Tuesday 13 March 2012

Theseus war

Like it or not, 300 changed everything.* After hubris and audience fatigue had caused the ancient epic of the early 2000s to collapse, Zack Snyder's 2007 debut transformed the sword-and-sandal film into its present form. The subgenre of hyper-masculine, deliberately artificial-looking mid-budget pictures is still not dead, despite the fact that it has yet to produce an actual good film apart from its progenitor.

Immortals, alas, isn't the yearned-for exception to the rule. Whatever the intentions of the people behind it, the finished product is a rip-off of 300 by way of Clash of the Titans. Whatever other merits 300, a film I liked, might claim, it was hardly the womb of ideas; and if you're copying a remake, well... Suffice it to say that Immortals follows previous sword-and-sandal films so slavishly that it ends up with no identity of its own to speak of.

Anyway, the film is the story of Theseus (Henry Cavill), though considering the indifference with which the script treats Greek mythology I don't know why they bothered. Theseus is raised in a nameless village by his mother (Anne Day-Jones) and High Chancellor Sutler (John Hurt). When the evil king Hyperion (Mickey Rourke) sends out his armies in search of the fabled Epirus Bow, Theseus is enslaved, but he soon escapes with a ragtag bunch of misfits including the thief Stavros (Stephen Dorff) and the virgin oracle Phaedra (Freida Pinto).

Meanwhile the Olympians, led by Zeus (Luke Evans, who played Apollo in Clash of the Titans), fear that Hyperion may use the Epirus Bow to release the imprisoned Titans, but will not interfere with the affairs of mankind. Theseus finds the bow in a rock, and they take the weapon to Mount (!) Tartarus, where a Hellenic army has gathered to protect the Titans' prison from Hyperion's fanatical hordes. Along the way, they of course manage to lose the bow to Hyperion, setting the scene for an ugly showdown.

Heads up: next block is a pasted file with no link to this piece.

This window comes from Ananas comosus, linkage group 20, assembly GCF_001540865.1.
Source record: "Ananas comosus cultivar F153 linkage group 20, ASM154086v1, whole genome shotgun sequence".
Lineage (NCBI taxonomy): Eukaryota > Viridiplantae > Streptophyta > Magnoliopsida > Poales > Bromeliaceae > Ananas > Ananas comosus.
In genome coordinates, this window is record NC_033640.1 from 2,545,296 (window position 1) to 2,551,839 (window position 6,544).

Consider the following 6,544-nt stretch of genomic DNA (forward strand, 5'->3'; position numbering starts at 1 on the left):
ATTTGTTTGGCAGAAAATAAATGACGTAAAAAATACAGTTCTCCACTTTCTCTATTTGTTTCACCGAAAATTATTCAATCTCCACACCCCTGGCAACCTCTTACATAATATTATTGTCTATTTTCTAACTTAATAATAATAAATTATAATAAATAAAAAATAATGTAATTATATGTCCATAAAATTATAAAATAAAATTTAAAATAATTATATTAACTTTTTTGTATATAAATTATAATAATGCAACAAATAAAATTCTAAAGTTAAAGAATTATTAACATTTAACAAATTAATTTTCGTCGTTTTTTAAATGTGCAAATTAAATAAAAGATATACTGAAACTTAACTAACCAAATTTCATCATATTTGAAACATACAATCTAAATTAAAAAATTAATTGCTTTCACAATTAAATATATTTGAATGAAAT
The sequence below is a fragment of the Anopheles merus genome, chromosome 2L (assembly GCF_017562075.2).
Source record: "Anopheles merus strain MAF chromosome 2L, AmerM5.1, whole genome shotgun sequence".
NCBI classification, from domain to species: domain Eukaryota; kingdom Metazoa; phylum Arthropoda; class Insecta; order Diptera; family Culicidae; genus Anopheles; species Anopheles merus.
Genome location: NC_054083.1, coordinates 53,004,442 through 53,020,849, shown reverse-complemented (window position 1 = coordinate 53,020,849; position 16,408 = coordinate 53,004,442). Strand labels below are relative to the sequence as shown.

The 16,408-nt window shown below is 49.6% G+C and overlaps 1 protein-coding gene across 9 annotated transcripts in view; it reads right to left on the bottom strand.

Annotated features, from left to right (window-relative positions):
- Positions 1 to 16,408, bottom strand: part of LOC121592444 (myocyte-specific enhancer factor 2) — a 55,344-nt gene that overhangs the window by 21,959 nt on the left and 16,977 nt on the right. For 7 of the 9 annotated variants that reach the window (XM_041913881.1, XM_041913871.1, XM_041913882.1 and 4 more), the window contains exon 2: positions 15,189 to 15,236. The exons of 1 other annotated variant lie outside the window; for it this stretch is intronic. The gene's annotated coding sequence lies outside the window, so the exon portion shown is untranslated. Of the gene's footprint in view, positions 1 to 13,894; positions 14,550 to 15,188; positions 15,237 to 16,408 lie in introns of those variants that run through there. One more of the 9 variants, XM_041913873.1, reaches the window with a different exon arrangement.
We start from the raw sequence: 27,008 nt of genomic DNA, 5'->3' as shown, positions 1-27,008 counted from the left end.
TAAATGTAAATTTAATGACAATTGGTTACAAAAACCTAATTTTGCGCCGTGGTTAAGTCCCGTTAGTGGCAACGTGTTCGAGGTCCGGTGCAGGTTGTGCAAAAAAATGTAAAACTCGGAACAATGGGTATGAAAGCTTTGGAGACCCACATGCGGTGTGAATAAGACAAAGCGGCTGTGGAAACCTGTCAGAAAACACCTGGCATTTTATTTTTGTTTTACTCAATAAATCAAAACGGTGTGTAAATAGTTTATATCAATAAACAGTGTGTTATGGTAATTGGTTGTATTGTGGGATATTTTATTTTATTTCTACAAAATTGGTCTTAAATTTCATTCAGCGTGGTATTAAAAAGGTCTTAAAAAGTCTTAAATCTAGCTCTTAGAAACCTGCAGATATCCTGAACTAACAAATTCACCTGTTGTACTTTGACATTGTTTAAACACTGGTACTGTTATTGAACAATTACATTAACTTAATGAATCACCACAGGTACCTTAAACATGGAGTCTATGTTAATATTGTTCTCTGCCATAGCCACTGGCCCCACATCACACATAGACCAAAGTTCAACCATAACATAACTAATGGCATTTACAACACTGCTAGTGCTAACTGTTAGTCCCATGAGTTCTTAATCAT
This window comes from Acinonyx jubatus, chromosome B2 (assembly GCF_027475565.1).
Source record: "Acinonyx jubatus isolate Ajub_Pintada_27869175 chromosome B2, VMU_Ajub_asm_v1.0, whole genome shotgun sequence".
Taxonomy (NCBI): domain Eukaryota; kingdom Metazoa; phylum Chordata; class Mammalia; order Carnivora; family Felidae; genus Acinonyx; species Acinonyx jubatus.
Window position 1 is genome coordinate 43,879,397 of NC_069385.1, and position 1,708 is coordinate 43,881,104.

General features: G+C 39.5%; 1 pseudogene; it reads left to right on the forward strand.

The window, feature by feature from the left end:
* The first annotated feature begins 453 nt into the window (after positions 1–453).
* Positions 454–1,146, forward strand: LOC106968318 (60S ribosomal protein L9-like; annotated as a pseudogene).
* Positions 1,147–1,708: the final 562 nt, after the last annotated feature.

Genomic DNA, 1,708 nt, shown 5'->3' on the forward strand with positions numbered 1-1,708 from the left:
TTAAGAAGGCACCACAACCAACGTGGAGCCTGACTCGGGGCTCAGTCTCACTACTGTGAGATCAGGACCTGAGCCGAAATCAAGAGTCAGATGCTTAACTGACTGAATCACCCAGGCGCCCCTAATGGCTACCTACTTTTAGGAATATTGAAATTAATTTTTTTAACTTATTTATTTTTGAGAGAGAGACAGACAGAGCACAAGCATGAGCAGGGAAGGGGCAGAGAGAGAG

The script is quite simply boring as hell, and no-one could blame the actors for failing to breathe any life into it. Considering they use a literal deus ex machina more than once when the heroes find themselves in a pickle, writers Charley and and Vlas Parlapanides were presumably not taking their job too seriously. The story is padded to twice the necessary length, while still being something of a skeleton to hang an actual plot on: there isn't the slightest suggestion of geography or ethnography, real or fictional. One presumes the film is set in some fictionalised version of a country the script refers to as 'Hellenes', presumably because 'Greece' is too vulgar and 'Hellas' is too correct. The one good idea - the fight against the Minotaur, who is a large, brutish human wearing a wire bull's mask here - seems shoehorned in and is lost in a sea of awfulness.

The visuals don't help at all. Sure, the film's notion of Olympus - here, a darkish set populated by gods wearing silly hats - is better than the tinfoil-and-eyeliner extravaganza Clash of the Titans tried to sell us. Director Tarsem Singh conjures up some striking images, but it's all thoroughly ruined by the colour scheme, the very same mix of dark brown and gold with occasional dashes of colour that 300 should by all rights have killed off. That a very narrow aesthetic should dominate a subgenre would be merely irritating; but it really undoes Immortals, for what better way to declare yourself a 300 clone than to ape every detail of that film's look? Let's hope the upcoming Wrath of the Titans at last puts a stake through the heart of the sword-and-sandal film so that one day there'll be worthwhile films about the ancient world.

*Pathfinder, released a month after 300, may be safely ignored, since unlike the Spartan massacre it sank like a stone at the box office.

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